This chapter discussed indicators of expanding access to S&E education in several world regions and modest expansion of access to minority groups within the United States. Many countries have significantly increased the proportion of their college-age population earning first university degrees in NS&E fields. In addition, they have expanded their institutional capacity for S&E graduate programs and doctoral education. This expansion indicates a share-shift in the proportion of S&E doctoral degrees earned outside the industrialized countries. The challenge to the scientific leadership of the United States and to corporate R&D[9] from this share-shift is to devise effective forms of collaboration and information exchange to benefit from, and link to, the expanding proportion of science performed abroad. Measures of collaboration in international coauthorship of scientific articles may be an important indicator for monitoring the globalization of science. For example, the degree to which international coauthorship increases or decreases could indicate how the United States is staying in touch with expanded research abroad.

Several advanced industrial countries are also expanding recruitment of foreign S&E graduate students to maintain and strengthen their academic R&D efforts, considered to be of increasing importance to innovation (Porter and Stern 1999). Little evidence suggests that other countries are competing with graduate schools in the United States in the recruitment of foreign S&E students. The number of foreign graduate students is increasing in universities in the United States and in several other countries. Small shifts in graduate students in Asia entering Japanese or Australian universities may occur because of proximity and active recruitment by those countries. There are also small downward shifts in the number of foreign graduate students to universities in the United States from some traditional feeder countries and economies that have expanded their graduate programs, such as South Korea and Taiwan.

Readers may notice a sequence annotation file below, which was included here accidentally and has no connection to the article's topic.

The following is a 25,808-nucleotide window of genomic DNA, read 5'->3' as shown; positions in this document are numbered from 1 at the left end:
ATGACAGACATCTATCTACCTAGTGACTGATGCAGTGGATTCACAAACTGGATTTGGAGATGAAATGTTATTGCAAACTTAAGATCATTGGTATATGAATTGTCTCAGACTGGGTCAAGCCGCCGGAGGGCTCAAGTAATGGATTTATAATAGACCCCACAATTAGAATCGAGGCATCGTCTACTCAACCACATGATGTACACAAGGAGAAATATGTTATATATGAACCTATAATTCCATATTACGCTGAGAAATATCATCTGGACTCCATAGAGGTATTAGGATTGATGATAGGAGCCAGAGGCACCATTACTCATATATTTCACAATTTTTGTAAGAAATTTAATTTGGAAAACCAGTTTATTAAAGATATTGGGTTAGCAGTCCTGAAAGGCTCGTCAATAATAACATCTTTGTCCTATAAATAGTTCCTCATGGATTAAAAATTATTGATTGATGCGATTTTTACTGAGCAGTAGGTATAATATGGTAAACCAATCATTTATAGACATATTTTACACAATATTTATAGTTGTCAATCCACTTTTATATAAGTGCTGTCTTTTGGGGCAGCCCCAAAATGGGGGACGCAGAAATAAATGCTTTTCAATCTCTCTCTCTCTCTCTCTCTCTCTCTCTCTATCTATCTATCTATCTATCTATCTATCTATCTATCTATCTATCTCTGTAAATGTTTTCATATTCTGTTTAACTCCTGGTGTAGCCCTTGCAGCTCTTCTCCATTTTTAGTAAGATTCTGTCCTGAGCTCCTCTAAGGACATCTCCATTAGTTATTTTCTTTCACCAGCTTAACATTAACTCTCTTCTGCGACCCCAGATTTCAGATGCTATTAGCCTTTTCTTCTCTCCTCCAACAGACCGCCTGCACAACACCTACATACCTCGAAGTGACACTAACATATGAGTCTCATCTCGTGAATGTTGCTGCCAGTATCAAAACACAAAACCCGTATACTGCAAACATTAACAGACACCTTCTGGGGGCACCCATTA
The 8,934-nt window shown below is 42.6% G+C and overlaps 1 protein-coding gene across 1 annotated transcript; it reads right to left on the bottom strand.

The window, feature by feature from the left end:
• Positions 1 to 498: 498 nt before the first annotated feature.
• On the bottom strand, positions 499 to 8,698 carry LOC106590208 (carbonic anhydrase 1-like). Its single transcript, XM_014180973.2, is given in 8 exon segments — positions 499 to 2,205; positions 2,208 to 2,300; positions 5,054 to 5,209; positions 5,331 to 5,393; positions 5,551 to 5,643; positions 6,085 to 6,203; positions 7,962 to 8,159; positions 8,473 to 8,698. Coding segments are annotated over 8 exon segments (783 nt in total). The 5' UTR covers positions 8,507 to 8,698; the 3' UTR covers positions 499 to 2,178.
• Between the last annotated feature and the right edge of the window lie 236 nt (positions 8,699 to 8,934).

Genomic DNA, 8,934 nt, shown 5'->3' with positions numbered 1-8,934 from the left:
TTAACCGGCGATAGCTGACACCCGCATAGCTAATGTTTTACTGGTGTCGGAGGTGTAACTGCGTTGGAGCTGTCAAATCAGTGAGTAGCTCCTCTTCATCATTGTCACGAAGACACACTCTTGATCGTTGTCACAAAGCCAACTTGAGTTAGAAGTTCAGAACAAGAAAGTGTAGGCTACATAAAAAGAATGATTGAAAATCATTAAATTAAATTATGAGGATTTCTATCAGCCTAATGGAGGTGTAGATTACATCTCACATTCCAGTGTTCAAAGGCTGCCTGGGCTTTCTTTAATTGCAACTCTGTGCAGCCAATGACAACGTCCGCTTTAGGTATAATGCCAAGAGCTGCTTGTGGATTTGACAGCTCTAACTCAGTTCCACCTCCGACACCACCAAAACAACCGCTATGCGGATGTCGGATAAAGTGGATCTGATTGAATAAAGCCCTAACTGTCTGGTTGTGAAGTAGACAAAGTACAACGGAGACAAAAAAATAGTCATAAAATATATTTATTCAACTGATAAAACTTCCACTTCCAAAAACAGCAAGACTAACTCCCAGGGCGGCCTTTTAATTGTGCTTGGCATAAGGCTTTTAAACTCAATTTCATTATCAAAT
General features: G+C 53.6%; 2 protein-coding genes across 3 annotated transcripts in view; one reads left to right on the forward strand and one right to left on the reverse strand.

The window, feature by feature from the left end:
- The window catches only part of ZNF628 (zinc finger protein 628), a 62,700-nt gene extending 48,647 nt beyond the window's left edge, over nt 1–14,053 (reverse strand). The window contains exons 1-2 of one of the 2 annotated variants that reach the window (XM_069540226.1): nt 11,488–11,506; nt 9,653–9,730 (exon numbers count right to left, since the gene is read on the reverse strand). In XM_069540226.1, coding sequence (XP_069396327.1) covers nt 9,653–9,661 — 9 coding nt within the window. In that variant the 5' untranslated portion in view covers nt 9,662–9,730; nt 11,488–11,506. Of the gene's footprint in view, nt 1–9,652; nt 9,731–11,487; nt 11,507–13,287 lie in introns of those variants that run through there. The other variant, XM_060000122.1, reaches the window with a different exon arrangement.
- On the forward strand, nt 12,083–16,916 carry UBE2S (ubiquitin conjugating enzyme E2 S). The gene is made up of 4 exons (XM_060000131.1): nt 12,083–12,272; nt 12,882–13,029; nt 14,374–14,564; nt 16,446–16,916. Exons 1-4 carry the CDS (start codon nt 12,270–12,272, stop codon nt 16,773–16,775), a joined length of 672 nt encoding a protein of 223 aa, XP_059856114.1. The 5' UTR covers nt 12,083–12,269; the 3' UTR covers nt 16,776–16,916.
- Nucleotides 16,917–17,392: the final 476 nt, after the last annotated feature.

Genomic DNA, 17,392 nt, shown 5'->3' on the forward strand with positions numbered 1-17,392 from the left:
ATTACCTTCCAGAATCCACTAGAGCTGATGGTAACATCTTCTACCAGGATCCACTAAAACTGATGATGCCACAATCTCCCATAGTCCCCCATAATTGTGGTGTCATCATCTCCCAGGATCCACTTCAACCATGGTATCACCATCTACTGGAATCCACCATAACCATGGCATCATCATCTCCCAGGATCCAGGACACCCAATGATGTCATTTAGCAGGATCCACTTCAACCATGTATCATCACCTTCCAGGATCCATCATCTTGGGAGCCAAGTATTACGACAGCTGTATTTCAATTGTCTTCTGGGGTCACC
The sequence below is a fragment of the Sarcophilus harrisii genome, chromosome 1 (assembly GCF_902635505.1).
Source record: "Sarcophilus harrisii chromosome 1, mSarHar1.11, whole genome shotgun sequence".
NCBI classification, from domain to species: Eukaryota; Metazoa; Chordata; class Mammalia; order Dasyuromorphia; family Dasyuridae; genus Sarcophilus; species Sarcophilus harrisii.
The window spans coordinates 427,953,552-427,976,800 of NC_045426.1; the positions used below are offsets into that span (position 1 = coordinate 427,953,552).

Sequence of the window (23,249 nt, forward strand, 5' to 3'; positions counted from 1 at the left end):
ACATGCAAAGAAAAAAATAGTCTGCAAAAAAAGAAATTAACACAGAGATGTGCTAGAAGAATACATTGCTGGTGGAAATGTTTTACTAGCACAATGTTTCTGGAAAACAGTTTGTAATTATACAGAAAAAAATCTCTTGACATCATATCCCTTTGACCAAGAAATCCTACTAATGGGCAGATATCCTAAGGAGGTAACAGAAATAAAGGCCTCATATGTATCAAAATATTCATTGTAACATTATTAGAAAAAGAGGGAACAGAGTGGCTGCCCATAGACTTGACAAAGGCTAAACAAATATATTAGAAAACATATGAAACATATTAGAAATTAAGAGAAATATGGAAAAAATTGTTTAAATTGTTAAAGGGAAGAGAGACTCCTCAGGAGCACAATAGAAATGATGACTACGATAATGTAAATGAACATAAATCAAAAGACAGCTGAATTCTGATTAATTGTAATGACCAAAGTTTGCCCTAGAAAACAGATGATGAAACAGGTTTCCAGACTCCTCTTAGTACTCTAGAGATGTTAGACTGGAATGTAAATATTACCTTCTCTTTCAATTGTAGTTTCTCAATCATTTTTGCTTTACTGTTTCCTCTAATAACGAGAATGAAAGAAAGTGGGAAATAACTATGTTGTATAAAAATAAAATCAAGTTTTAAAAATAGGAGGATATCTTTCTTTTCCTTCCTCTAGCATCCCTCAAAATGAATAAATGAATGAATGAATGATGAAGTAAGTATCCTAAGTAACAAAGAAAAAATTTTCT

Because mobility of people is the main mechanism for technology transfer, the flow of foreign students abroad and reverse flow of students back to their home countries provide an opportunity for S&T development. Whether S&E education abroad eventually contributes to the home country depends on its S&T policy and commitment to employing highly skilled professionals. China and many other developing countries have shown that they need not be able to offer employment to their scientists and engineers educated abroad to receive their scientific advice on development schemes or research directions (Meyer 2001). Research is needed on the appropriate mix of foreign S&E doctoral recipients who "stay abroad" and "return home" for mutual benefit to the host and sending countries. The beneficial mix of immediate and delayed returns and the variety of cooperative activities associated with reverse flow are likely to differ for individual countries, regions, and stages of development.


[9] See, for example, John E. Pepper, Chairman of the Board, The Procter & Gamble Company, "National Benefits from Global R&D," Industrial Research Institute Annual Meeting. Williamsburg, VA, May 26, 1999.